Daily Business Live
Tesco record Christmas; Primark warns of £1bn sales loss
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4.30pm: Biden bids up market
The FTSE 100 index snapped its losing streak to close up 56.44 points, or 0.8%, at 6,801.96 as traders look ahead to the long-awaited stimulus from incoming US president Joe Biden. He will unveil his plan to revive the US economy next Thursday.
Labour market commentators say it cannot come soon enough. Data published today showed initial jobless claims rose to a five-month high.
Wall Street gave the stimulus the benefit of the doubt. The DJIA was up 0.4%, the S&P 500 index 0.1%, and the Nasdaq Composite 0.4%.
In London, airlines IAG and easyJet were among the top risers as Norwegian Airlines, one of the most aggressive on prices, cancelled long-haul routes and thereby reduced competition. EasyJet shares rallied 8.1% and Jet2 rose 4.9%, while British Airways owner IAG was top riser, up 6.4%.
Online fashion chain Boohoo was 4.9% lower despite delivering a hefty sales jumps in the final four months of 2020 and bumping up its annual revenue growth guidance.
4.10pm: Leonard quits as Labour leader
Scottish Labour leader Richard Leonard has resigned saying speculation around his leadership has become a “distraction” to getting over the party’s message.
11am: Murray Melbourne doubt
Andy Murray’s participation in next month’s Australian Open is in doubt after the Scot tested positive for coronavirus.
8.30am: CVAs on the rise
There was a sharp increase in company voluntary arrangements (CVAs) in consumer facing sectors across Scottish cities in the second half of 2020, with Edinburgh the third most impacted city in the UK, according to new analysis by PwC.
The retail, consumer, hospitality and leisure sectors have seen a 375% increase in CVAs.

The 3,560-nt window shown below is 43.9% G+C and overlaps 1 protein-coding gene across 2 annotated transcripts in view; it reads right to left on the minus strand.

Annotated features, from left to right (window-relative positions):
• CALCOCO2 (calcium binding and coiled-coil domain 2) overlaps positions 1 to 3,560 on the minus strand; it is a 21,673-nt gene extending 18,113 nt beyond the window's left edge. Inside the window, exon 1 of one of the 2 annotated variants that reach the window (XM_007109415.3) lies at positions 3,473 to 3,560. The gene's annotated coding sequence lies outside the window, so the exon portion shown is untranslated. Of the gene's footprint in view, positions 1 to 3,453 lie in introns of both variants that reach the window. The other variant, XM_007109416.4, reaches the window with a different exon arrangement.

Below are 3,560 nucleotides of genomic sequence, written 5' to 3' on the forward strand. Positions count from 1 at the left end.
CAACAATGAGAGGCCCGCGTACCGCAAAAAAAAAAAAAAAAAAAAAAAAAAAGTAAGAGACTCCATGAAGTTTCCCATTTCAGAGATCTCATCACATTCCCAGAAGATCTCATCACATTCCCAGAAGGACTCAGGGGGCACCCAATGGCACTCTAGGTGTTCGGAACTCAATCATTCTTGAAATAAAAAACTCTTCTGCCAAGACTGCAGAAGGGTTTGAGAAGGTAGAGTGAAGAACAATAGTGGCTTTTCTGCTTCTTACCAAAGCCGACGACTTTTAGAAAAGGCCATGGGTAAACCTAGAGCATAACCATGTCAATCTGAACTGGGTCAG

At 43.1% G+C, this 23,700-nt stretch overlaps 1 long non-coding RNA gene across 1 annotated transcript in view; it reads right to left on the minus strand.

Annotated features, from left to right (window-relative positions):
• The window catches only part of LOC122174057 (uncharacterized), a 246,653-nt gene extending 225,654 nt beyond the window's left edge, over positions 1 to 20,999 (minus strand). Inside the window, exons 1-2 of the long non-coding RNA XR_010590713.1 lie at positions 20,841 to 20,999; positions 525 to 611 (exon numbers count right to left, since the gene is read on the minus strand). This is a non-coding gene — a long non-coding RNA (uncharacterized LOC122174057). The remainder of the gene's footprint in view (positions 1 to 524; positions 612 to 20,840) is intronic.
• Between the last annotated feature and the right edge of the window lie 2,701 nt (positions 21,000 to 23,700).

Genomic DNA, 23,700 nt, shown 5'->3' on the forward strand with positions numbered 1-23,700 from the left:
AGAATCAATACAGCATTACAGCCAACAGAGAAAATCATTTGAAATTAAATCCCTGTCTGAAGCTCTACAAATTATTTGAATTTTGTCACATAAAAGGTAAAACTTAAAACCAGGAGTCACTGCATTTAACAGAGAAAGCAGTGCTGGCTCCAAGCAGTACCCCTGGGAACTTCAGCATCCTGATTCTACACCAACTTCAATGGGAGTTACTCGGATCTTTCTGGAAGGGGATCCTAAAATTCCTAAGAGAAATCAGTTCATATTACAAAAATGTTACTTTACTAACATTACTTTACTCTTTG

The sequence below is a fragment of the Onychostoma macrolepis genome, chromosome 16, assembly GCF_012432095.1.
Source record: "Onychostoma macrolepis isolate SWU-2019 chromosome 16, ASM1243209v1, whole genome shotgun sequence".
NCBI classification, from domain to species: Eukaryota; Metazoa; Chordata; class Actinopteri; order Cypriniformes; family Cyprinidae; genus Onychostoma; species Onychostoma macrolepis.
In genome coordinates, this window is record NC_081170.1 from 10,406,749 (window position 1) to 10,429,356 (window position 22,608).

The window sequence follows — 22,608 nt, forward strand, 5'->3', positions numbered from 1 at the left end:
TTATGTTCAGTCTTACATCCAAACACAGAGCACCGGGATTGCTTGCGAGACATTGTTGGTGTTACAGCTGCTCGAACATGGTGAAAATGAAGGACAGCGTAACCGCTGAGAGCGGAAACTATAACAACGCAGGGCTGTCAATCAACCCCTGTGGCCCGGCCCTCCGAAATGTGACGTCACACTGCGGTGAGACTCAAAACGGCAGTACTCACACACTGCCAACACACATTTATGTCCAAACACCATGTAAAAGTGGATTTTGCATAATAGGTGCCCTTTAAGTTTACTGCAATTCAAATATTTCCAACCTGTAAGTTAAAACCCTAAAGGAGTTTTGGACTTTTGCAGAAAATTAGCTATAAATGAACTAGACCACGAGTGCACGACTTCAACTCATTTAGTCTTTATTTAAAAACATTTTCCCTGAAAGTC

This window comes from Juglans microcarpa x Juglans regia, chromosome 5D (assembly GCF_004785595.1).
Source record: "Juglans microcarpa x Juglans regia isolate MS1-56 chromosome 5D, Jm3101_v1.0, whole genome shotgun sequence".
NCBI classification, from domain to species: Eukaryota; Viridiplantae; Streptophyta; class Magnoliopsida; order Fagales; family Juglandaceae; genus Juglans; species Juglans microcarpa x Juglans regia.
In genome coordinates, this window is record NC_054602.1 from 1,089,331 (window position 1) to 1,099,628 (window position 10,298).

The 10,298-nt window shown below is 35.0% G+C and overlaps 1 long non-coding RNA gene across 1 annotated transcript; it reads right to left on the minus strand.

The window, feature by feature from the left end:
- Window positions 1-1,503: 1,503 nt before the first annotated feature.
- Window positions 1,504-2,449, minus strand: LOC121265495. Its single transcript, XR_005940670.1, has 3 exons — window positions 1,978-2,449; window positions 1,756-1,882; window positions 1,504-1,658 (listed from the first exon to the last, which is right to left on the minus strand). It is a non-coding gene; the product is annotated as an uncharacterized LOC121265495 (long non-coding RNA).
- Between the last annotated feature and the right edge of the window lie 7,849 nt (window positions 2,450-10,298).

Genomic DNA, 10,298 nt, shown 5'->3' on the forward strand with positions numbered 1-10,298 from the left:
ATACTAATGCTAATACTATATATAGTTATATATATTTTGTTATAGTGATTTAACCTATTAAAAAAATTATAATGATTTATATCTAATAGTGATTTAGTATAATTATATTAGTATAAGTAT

Across Scotland, 207 sites were affected by 17 CVAs. Analysis found that 81% of these sites secured agreements with landlords to amend lease terms, while 18% ceased trading.
Edinburgh saw 59 properties affected by CVAs, with casual dining and fashion brands most impacted. In Glasgow there were 40, in Aberdeen 21. Stirling, Inverness and Kirkaldy all saw more than 10.
Eight former eight Carillion directors face being banned from holding senior boardroom positions in the UK for up to 15 years.
8am: London edges higher
The FTSE 100 moved 19.42 points higher on growing hopes of a US stimulus and vaccine roll-out.
7am: Primark rejects online plan
Fashion chain Primark has refused to go online despite warning that the loss of sales from store closures due to lockdowns could rise to over £1 billion, against a £650m forecast.
Sales at stores were 30% lower than last year at constant currency and 28% lower at actual exchange rates.
Owner Associated British Foods estimates the loss of sales in the periods of closure during 16 weeks to 2 January is £540m.
Consumers have called on Primark to sell online. Its preference for stores contrasts with online-only fashion retailers such as Asos and Boohoo, whose sales rose by around 40% in the last four months of 2020.
It has previously said it will not sell online because the cost of processing high volumes of returns would mean it could no longer offer low prices in its shops. Analysts have shown some sympathy for its view as the combination of shops and online would put it at a cost disadvantage.
Tesco posts record Christmas
Tesco has reported a record Christmas across its business but warned annual coronavirus-related costs, such as increased colleague absence, are on track to hit £810m.
In a trading update for 3Q (13 weeks to 28 November; Christmas Trading: 6 weeks to 9 January) it said a strong UK sales performance showed like-for-like growth of 6.7%, accelerating to 8.1% at Christmas following improved customer metrics across all areas.